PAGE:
Expect the unexpected

It is critical for the future health and sustainability of the insurance industry

Expect the unexpected


By Bethan Moorcraft

“To expect the unexpected shows a thoroughly modern intellect” - Oscar Wilde, An Ideal Husband,1985. This is a famous re-quote of Heraclitus’: “If you do not expect the unexpected, you will not find it, for it is not to be reached by search or trail.”

There are many variations and interpretations of this phrase, and many debates about its intrinsic meaning. For the purpose of this editorial, I’m going to use the (perhaps overly simplistic) version of “always expect the unexpected,” with the meaning: “Do not be surprised by unusual events as anything might, and probably will happen.”

To use Wilde’s phrase, arguably we should all have “a thoroughly modern intellect” today, after living through what Lloyd’s of London CEO John Neal described as “the most uncertain landscape seen for generations”.

Of course, Neal is referring to the confluence of the COVID-19 pandemic, Russia’s invasion of Ukraine, macroeconomic instability, the changing climate, the explosion of digital innovation … the list goes on.

Speaking at the Marsh McLennan Rising Professionals’ Global Forum, Neal said: “When the unexpected happens, people look to those in the risk management business for answers, and a framework for bouncing back.”

He added: “There will always be a need for insurance. It's a core part of a functioning society, helping people to prepare for the worst and to live more confidently in everyday life. What we all do is incredibly relevant, and it will always be so.”

What a sales pitch for the industry!

There’s a lot of chatter in the labour market today about young and talented individuals (the kind that the insurance industry really wants to attract) wanting purpose. It’s part of the narrative underpinning the ‘Great Reshuffle,’ where people are searching for more meaningful employment after the immense societal disruption of COVID-19.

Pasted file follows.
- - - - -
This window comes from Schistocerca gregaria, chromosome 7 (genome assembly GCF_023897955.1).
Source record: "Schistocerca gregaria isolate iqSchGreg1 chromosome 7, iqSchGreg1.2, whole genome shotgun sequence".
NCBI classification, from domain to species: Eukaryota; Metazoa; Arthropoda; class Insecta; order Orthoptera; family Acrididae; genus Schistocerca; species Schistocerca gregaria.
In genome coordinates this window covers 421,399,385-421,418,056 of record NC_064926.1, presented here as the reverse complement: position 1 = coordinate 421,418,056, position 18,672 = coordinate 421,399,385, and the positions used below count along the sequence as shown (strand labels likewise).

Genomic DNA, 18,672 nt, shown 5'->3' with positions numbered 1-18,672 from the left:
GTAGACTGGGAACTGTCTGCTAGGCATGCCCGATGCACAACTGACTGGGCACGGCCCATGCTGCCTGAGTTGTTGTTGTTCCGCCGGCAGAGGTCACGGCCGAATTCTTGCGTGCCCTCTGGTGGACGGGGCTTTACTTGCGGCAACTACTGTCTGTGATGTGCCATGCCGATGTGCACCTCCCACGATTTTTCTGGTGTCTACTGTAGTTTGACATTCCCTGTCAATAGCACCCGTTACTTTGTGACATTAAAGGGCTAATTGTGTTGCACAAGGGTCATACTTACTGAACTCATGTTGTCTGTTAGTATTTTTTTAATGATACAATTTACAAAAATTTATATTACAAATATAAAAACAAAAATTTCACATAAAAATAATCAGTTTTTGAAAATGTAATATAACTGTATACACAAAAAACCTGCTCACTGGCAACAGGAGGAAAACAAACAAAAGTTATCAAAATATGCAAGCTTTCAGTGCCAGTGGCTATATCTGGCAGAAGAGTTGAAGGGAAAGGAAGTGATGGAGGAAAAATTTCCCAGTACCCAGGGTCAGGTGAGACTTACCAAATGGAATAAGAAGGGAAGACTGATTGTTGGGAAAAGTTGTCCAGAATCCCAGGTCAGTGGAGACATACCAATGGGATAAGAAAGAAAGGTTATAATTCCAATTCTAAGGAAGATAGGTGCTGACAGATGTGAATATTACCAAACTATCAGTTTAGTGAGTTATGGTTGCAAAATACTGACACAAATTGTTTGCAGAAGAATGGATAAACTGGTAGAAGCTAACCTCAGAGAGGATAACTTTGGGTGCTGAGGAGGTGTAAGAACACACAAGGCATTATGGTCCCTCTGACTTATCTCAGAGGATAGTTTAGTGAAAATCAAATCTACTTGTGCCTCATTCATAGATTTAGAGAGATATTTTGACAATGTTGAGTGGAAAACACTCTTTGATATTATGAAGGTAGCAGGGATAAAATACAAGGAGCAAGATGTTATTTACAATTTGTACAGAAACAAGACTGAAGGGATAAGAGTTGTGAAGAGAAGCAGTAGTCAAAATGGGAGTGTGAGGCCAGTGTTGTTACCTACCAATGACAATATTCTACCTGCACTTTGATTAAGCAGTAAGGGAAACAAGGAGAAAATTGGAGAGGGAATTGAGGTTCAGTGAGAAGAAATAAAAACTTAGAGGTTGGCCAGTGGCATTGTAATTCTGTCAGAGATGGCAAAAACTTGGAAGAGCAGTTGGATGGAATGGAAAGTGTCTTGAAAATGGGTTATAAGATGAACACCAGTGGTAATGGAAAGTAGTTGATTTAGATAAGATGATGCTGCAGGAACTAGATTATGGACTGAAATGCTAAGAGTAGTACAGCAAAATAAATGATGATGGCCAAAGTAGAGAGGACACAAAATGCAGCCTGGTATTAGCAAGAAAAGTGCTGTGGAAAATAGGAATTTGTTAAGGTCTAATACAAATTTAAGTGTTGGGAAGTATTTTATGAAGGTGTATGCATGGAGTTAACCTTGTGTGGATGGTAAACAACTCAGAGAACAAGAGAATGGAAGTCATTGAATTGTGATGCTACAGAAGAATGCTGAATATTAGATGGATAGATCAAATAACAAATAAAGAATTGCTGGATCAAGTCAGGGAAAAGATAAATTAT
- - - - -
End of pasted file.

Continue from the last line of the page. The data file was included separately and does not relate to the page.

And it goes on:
Insurance is “a core part of a functioning society”. That must be up there with some of the greatest purposes ever. A “functioning society” feeds opportunity for current and future individuals. That’s something we’re all very conscious of after the COVID-19 pandemic revealed how fragile everyday life is.

While the insurance industry perhaps didn’t quite “expect the unexpected” in terms of the global scale and systemic fallout of the coronavirus pandemic, it did still play an integral part in helping the world to maintain a functioning society.

As Neal explained, when faced with unexpected events, “people look to those in the risk management business for answers” around how to respond, bounce back, and (perhaps most importantly) build resilience for the next (expected) unexpected events.

Just as there will always be unexpected events to contend with, there will “always be a need for insurance,” according to the Lloyd’s CEO. This is another very appealing element of the insurance industry.

Back to that notion of purpose. Employees don’t just want to have purpose one day, and nothing the next. They want an entire career built on a foundation of purpose – and the insurance industry can deliver that as “there will always be a need” for the insurance services rendered.

To close, I would like to challenge the industry to change people’s expectations. As Neal said, what the insurance industry does is “incredibly relevant and it will always be so” – but the average person doesn’t necessarily know that. They don’t know the role that insurance plays in maintaining a functioning society. They don’t know how the insurance industry is poised to expect the unexpected.

This is such an important message to portray, not just for the future health and sustainability of the insurance industry, but for society as a whole.

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